Posted: Mon. Mar. 26, 2018 9:58 a.m. -- Updated: Mon, Mar. 26, 2018 5:34 p.m.
By: Andy Slater
Dee Gordon, Giancarlo Stanton, Marcell Ozuna, Christian Yelich, and now, Marlins Man.
Just before Opening Day, the Marlins added another big-name off-season loss to their final total.
The Marlins best-known fan, South Florida attorney Laurence Leavy, was unable to come to an agreement with the Marlins to renew his seats behind home plate.
Leavy gained national fame by traveling across the country sporting his iconic orange Miami Marlins jersey.
Leavy has been a Marlins full season-ticket holder since 1993, the team's inaugural year. He regularly both attends games right behind home plate and gives away hundreds of tickets a year to other fans encouraging them to support the team.
He sent the team a check for $200,000.
In return, Leavy was willing to sign a 3-year deal for 4 season tickets for the 2018, 2019, and 2020 seasons, something beyond what the Marlins offer.
Instead, the team rejected Marlins Man’s proposal.
However, the Marlins sent him two counter offers, making it clear to Leavy that they were willing to negotiate.
"I've received more of a discount for other teams with a multi-year deal, including the Yankees, and I never have to pay years in advance," Leavy says. "This very reasonable offer was made in good faith and had nothing to do with Jeter getting in my Marlins car, throwing out the first pitch, or any other falsely reported nonsense."
Leavy made it clear on my show Monday afternoon that his offer equaled about $205 per seat, per game, instead of the $250 he was previously paying. He was also doubling his seats from 2 to 4.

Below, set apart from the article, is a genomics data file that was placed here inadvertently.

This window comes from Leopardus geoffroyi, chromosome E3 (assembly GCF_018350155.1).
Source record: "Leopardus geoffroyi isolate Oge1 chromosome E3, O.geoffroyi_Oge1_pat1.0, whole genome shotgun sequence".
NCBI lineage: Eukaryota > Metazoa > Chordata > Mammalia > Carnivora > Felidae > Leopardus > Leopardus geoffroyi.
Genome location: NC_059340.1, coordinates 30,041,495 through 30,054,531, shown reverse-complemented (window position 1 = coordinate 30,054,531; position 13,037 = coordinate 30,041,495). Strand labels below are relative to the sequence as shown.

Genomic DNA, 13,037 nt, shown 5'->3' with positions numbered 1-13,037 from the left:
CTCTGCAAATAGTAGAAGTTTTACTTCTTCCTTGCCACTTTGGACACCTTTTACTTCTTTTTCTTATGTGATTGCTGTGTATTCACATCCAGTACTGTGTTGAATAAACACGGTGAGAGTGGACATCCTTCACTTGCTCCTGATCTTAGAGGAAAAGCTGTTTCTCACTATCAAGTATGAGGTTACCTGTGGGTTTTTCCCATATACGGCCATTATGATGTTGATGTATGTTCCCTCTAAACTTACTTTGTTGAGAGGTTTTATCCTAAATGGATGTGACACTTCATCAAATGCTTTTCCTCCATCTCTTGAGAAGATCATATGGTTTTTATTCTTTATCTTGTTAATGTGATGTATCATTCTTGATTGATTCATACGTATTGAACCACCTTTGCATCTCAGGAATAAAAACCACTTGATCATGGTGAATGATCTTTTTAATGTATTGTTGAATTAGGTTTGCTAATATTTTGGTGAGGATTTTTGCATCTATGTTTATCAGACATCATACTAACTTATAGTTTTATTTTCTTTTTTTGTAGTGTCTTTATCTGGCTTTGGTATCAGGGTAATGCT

"I almost sent them a check for $600,000 for a 10-year deal paid in advance," Leavy says. "That's what I was going to do initially."
This is the not the first interaction between Leavy and the Marlins new ownership group.
Leavy gained national attention during a town hall with the team, asking CEO Derek Jeter why Marlins fans should be expected to pay big league prices for a team that promises to not deliver a big league performance.
"I wish the Marlins much success," Leavy says. "I look forward to becoming a Diamond Club member again when they have a winning product, if that happens in my lifetime."
For his part, Jeter has been seeking investors to add to his group and trying to promise long-term profits for a team that is rebuilding.
However, Jeter is not a fan of the word rebuilding, and prefers building instead.
It remains unclear how those potential investors will feel about this new ownership group turning down a $200,000 check from a fan.
"I'm disappointed they didn't take almost a quarter-million dollars for empty seats," Leavy says.
At this time, a Marlins' spokesman says the team does not have an official comment.
Opening Day is on Thursday. If Leavy's six-figure check is on Jeter's desk, he still has time to cash it.
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